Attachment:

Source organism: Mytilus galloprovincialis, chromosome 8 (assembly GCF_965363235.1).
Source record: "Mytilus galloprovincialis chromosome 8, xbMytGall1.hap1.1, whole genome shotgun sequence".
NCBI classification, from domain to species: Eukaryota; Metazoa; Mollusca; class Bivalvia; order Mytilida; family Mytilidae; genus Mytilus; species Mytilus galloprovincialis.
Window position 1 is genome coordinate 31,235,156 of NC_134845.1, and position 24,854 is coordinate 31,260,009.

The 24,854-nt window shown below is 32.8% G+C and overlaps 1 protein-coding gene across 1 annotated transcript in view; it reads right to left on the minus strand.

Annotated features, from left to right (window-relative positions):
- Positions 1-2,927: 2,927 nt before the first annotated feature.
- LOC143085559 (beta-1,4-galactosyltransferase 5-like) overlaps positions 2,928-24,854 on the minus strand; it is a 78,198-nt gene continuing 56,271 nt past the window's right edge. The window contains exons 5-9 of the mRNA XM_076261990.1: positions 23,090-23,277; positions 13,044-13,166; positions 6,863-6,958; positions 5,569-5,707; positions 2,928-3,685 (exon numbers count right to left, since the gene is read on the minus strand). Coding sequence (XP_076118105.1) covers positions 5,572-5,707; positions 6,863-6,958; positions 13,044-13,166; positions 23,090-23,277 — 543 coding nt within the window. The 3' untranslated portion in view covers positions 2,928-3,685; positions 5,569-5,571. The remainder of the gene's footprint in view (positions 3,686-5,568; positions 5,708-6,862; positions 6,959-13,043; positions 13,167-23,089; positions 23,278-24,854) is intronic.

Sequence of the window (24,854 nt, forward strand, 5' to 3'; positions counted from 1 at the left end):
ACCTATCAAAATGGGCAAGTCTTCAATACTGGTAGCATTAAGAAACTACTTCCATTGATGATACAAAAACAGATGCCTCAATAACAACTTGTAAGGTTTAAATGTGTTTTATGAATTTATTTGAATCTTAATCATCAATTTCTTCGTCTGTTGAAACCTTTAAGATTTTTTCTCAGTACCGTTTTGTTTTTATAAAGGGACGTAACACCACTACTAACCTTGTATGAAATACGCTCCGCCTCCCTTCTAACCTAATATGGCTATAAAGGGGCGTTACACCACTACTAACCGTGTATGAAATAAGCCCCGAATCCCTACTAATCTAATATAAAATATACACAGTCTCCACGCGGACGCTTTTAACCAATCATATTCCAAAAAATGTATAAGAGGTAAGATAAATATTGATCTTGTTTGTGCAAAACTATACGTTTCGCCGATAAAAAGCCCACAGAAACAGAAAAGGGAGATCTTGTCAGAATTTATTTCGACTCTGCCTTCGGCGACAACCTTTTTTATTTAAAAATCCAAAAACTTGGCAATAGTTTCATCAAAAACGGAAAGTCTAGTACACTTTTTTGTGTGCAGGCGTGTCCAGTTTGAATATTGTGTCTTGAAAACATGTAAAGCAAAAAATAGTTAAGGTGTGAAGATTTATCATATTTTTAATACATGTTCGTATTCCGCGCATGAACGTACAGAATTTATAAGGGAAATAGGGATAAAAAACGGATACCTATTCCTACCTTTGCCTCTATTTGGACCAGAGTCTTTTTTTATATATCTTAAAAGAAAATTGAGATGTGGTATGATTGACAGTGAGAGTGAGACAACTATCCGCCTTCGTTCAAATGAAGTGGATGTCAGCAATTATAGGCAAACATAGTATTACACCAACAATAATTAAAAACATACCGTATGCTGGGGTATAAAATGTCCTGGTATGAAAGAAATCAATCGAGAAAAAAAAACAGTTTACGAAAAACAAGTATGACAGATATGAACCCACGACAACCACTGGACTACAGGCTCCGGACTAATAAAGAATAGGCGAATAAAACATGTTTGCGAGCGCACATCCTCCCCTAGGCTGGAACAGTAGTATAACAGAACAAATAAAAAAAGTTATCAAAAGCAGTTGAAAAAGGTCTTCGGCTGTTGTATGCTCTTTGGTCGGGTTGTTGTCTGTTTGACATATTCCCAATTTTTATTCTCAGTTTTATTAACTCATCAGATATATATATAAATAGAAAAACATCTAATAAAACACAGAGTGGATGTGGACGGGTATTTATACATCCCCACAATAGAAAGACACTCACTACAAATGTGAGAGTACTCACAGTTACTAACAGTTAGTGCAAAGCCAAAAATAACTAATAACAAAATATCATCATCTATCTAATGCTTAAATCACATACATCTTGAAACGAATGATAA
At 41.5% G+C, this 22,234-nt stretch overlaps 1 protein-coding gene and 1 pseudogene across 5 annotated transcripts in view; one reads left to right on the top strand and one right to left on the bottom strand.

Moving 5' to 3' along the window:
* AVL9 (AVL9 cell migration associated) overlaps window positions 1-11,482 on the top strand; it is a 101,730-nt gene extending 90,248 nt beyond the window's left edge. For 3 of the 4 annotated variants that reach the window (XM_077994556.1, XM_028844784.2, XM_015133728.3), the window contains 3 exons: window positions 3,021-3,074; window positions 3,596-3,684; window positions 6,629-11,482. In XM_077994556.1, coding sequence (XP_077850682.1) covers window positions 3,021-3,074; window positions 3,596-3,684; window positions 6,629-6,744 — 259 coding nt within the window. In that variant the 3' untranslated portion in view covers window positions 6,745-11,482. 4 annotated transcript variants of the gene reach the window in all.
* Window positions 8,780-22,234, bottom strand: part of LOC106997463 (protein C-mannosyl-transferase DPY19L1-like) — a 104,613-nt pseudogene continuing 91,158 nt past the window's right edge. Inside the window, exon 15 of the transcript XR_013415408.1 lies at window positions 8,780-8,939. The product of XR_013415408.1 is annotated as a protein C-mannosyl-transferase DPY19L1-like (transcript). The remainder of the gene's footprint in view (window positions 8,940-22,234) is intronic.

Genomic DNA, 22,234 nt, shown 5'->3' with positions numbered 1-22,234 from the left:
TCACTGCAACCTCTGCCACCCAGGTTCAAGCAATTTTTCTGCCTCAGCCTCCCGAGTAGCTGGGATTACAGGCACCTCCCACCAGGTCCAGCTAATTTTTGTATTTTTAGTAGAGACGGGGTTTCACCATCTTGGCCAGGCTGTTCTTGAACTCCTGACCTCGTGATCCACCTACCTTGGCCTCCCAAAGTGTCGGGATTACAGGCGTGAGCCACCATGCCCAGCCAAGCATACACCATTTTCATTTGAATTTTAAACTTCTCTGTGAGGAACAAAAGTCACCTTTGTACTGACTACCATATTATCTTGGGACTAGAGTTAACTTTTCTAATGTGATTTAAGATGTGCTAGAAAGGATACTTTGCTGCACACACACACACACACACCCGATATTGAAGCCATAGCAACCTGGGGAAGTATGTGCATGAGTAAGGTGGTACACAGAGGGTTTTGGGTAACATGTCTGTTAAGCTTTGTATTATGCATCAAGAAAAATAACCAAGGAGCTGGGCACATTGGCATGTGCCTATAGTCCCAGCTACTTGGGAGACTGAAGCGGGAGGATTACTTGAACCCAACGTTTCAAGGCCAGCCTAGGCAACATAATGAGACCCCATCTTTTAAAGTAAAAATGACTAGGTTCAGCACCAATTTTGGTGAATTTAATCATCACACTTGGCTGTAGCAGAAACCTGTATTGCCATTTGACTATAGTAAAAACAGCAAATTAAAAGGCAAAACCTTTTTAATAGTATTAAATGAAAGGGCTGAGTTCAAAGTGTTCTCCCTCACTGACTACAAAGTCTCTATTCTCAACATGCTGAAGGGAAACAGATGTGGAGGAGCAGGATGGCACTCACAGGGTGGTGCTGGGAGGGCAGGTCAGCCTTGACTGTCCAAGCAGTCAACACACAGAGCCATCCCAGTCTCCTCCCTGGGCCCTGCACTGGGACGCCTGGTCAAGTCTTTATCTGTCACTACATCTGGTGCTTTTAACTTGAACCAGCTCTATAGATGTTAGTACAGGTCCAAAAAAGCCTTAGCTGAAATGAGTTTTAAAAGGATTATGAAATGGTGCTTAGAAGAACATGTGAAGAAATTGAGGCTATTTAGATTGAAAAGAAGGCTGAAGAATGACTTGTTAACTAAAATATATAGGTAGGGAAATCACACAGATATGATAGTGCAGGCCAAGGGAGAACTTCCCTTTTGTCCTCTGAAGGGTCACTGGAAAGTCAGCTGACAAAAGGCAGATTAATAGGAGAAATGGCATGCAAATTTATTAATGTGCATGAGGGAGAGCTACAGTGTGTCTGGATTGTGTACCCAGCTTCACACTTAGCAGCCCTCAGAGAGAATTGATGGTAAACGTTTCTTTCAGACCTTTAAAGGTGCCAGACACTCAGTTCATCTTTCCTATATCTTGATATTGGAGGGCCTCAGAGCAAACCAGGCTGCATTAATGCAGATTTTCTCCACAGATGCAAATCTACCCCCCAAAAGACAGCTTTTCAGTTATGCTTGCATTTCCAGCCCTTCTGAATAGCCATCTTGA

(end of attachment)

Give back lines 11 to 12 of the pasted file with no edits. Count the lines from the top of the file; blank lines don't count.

At 41.5% G+C, this 22,234-nt stretch overlaps 1 protein-coding gene and 1 pseudogene across 5 annotated transcripts in view; one reads left to right on the top strand and one right to left on the bottom strand.

Moving 5' to 3' along the window: